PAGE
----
Taylor Swift Compares 'Lover' to 'Reputation', Talks #MeToo Movement With Zane Lowe For Beats 1 Interview

Taylor Swift and Zane Lowe
Courtesy of Apple Beats 1

Taylor Swift and Zane Lowe

It's been about two months since Taylor Swift's seventh album, Lover, graced fans with romance and political statements, and on Wednesday (Oct. 30) Zane Lowe of Beats 1 caught up with the songstress to dive deep on the album, the #MeToo movement and her favorite artists.

On the comparison of Lover to 2017's Reputation, Swift noted that her sixth album was "out of my wheelhouse." "I knew I was doing a thing. For the first time ever I was playing with the idea of a character and playing with the idea of sort of like, I kind of wrote the album a bit like a musical. I knew it would really come to life when I played it live."

"And I knew with [Lover] it was something that was almost a return to form in a lot of ways," she continued. "And in the way that I was just me as me singing about my life in the way that I actually experienced it. Not through a filter of these extremes. You know, like Reputation was like you put an extreme filter on everything- like if I was mad, I was extremely mad. If I was feeling defiant, I was extremely defiant. If I was feeling low, I was extremely low."

She added that Lover was “the first time I've written about love that was very real rather than a song like Love Story that I wrote when I was 17.”

“A lot of that was like stuff I saw on a movie, like Shakespeare, like stuff I read mixed in with some like crush stuff that had happened in my life,” she continued. “And so as a writer you try to expand moments. You try to take a micro emotion or a feeling you had for two minutes in the day and you take that and you zoom into it and you try to explore it. And I was wondering if I could be in this place where I'm finally in a very healthy place in my life. I feel like my priorities are in order, done some growing up, feeling good about it. And I was like, you know what's that going to be like to write from that place? But I didn't even have long enough to think about that before I was writing this record.“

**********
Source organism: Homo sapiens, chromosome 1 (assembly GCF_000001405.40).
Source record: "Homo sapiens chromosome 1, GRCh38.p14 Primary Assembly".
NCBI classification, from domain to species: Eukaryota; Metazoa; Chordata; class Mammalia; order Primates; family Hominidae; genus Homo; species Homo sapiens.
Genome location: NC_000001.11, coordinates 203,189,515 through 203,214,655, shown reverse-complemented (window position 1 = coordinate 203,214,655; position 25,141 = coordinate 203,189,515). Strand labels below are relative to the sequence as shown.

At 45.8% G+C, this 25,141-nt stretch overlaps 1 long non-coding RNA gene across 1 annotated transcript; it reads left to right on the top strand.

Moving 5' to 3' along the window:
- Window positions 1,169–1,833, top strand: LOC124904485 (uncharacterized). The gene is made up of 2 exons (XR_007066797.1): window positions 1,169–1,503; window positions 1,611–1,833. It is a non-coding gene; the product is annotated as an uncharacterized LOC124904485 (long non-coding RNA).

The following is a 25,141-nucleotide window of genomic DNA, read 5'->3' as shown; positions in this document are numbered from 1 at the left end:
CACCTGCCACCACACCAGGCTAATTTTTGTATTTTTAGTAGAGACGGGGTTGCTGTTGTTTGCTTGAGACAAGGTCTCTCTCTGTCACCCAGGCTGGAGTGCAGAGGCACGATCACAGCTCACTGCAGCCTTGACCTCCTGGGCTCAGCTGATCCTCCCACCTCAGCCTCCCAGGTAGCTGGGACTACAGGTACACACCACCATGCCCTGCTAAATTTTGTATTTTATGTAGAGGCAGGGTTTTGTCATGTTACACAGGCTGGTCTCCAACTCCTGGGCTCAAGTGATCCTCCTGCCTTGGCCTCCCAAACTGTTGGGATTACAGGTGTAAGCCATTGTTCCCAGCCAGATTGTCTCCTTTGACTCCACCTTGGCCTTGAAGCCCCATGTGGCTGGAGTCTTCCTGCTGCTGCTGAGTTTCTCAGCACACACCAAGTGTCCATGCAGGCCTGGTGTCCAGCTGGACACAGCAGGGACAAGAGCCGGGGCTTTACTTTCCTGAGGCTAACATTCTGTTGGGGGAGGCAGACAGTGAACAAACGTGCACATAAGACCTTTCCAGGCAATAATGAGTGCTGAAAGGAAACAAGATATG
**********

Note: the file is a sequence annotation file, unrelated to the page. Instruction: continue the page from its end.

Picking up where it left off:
As someone who, in the past, has dealt with being reduced to “making slideshows of my dating life and putting people in there that I'd sat next to at a party once and deciding that my songwriting was like a trick rather than a skill and a craft,” Swift says she’s thankful for the #MeToo movement and the shift to end slut-shaming.

“Anybody who puts anything out into the world, if it has a bit of success now that comes with scrutiny,” she explained. “And that's something that I tell a lot of new artists and a lot of people who I ended up talking to who are like, ‘Hey, so you've been through a lot of things. I'm freaking out, I'm getting my first wave of bad press, what do I do?’ And I'm like, ‘Do not let anything stop you from making art. Just make things.’”

The songstress also called out her pal Selena Gomez, calling her new music “the best thing she’s ever done.” She also shouted out Halsey as “an amazing writer and she speaks up for what she cares about.”

She also revealed that Pete Wentz and Lana Del Rey are her favorite lyricists, and had a chance to talk to Wentz at a party at Brandon Urie?’s house. “It was really formative for me to hear all of [Pete Wentz’s] zingers and that's when you see, when I would then have ... ‘Blank Space’ is a song that's just zingers, one after another after another, which I definitely learned from listening to Fall Out Boy.”